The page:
Welcome to Microsoft Pri0: That's Microspeak for top priority, and that's the news and observations you'll find here from Seattle Times reporter Sharon Chan.
March 13, 2008 7:18 AM
Posted by Benjamin J. Romano
One of the would-be "white knights" who could rescue Yahoo from Microsoft's acquisition bid was rumored to be Time Warner's AOL unit. And with Rupert Murdoch publicly taking News Corp. out of the running earlier this week, AOL was pretty much the last alternative left in play for Yahoo.
Does that change with today's announcement that AOL is buying U.K. social networking site Bebo for $850 million in cash?
Based on an early and rough transcript of an AOL conference call about the Bebo buy this morning, no one asked company executives about a Yahoo deal. I will be interested to hear what analysts who follow the company closely have to say about whether some kind of Yahoo-AOL combination is still feasible -- if it ever was.
At the same Bear Stearns investor conference at which Murdoch effectively squashed the rumors regarding his company and Yahoo, Time Warner CEO Jeff Bewkes left open the possibility of an unspecified AOL combination. However, Bewkes' comments were in reference to growing AOL generally and did not pertain specifically to the rumored Yahoo talks. Now, in light of the Bebo news, it's quite possible that's the "configuration" he was talking about. Here's the salient passage:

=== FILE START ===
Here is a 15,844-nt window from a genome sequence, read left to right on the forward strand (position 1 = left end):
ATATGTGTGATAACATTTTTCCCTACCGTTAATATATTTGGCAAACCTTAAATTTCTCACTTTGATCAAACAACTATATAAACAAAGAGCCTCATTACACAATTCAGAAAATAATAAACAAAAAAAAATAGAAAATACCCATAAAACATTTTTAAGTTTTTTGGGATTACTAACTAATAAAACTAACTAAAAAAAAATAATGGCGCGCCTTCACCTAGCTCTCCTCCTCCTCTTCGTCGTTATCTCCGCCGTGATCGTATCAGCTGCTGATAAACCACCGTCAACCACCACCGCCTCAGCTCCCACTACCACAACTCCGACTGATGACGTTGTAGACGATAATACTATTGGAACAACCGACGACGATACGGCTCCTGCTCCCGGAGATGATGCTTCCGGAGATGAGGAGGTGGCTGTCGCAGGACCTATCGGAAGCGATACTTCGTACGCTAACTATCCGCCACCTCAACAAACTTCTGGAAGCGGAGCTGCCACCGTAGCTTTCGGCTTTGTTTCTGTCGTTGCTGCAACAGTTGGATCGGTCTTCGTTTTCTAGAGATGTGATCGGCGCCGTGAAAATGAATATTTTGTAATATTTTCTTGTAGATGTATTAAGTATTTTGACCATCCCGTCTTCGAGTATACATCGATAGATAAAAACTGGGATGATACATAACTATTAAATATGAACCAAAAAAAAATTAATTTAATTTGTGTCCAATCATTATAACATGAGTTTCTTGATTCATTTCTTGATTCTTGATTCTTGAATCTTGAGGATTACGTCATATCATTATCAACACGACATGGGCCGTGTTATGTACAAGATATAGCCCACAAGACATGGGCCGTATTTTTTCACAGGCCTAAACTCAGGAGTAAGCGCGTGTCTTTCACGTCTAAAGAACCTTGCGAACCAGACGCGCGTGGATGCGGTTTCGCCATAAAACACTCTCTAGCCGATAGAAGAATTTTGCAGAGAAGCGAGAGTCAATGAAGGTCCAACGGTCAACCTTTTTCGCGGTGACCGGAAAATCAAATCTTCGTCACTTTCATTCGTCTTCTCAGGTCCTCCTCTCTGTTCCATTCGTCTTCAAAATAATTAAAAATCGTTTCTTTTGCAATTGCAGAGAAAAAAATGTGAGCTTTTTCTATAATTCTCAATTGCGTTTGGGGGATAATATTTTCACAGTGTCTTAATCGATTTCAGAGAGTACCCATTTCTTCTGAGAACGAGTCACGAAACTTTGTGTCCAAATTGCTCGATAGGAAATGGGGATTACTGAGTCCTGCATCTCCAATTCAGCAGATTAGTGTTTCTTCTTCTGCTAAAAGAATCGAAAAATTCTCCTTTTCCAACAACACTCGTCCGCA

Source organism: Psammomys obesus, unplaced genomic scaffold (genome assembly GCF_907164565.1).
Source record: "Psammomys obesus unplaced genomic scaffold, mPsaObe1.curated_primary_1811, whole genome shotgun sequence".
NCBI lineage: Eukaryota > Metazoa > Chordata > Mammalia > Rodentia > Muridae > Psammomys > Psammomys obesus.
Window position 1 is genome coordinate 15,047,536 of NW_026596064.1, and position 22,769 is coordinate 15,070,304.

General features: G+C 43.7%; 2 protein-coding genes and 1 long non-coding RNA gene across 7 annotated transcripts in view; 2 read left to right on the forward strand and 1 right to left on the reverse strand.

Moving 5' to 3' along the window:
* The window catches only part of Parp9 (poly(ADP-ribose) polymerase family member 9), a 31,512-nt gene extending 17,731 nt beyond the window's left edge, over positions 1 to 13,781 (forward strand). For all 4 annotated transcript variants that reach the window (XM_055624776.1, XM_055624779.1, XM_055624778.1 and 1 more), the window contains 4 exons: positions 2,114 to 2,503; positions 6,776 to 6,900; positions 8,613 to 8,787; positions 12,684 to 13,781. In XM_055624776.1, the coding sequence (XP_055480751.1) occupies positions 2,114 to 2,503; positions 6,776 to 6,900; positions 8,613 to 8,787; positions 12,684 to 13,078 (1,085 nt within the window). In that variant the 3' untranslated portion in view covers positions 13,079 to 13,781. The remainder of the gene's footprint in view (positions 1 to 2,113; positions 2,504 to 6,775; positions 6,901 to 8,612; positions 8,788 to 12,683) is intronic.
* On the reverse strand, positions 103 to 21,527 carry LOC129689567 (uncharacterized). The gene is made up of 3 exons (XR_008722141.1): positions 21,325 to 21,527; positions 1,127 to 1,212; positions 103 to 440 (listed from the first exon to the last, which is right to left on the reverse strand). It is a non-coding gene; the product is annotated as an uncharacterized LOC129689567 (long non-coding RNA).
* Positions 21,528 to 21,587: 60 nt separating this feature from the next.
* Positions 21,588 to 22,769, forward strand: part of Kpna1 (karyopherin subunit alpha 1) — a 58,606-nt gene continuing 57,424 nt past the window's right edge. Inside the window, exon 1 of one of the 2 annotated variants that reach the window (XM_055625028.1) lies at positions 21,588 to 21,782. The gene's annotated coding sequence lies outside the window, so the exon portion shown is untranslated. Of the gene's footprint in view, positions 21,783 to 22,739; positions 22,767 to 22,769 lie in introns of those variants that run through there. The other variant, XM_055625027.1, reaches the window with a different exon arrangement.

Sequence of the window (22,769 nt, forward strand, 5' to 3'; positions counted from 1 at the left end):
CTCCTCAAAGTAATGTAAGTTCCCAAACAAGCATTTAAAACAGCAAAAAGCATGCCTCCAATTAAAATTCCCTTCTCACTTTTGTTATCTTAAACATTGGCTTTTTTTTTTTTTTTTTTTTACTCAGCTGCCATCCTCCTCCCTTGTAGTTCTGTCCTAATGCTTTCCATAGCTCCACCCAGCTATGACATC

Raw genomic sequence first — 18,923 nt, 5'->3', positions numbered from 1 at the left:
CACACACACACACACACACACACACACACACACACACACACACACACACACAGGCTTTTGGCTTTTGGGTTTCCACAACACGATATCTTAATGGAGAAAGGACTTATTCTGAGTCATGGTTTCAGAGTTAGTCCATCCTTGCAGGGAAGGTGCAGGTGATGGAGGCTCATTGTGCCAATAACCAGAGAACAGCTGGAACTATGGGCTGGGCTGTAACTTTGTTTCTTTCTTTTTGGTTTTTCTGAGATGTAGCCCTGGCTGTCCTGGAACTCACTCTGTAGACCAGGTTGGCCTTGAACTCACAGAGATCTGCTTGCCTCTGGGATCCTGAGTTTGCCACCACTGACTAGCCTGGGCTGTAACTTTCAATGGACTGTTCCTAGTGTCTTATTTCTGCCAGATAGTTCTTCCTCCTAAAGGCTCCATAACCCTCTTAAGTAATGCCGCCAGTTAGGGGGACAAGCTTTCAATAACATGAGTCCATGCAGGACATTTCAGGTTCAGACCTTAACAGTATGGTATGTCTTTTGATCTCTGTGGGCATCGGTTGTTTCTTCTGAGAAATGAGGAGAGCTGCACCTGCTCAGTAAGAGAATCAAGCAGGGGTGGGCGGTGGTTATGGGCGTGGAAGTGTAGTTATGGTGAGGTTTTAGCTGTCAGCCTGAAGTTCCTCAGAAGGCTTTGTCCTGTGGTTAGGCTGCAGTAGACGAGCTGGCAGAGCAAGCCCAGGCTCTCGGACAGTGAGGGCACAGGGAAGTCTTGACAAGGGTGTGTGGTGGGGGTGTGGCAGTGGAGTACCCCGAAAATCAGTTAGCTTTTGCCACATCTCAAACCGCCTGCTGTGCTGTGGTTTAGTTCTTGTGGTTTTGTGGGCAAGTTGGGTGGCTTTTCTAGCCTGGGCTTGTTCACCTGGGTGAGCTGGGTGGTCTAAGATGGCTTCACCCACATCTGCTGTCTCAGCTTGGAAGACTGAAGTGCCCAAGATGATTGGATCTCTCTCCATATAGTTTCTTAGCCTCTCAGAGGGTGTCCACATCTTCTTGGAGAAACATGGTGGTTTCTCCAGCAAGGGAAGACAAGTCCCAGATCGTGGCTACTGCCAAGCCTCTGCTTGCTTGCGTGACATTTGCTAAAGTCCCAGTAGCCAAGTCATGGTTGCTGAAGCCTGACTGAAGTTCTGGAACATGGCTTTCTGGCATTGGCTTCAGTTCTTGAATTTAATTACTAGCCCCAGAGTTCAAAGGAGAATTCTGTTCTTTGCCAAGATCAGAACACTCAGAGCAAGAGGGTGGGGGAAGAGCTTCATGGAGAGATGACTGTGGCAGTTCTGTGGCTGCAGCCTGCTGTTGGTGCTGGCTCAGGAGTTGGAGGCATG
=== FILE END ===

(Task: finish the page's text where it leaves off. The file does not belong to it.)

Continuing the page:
"If you're asking the question what do we think about, would something really added to AOL, or AOL added to something else make it stronger and more valuable, we can't rule it out, and we wouldn't. It's our obligation to try to make sure AOL gets in whatever configuration makes it the strongest and the most valuable."
Update, 10:21 a.m.: Henry Blodget at Silicon Alley Insider says AOL+YHOO is "modestly more attractive" post Bebo acquisition. "Yahoo is much stronger internationally than AOL, so the Bebo synergy would be greater. Also, the combined communications and social-networking power of Yahoo-AOL-Bebo would be impressive. This said, we still don't think the combo would be more attractive to Yahoo shareholders than a $31 Microsoft bid."
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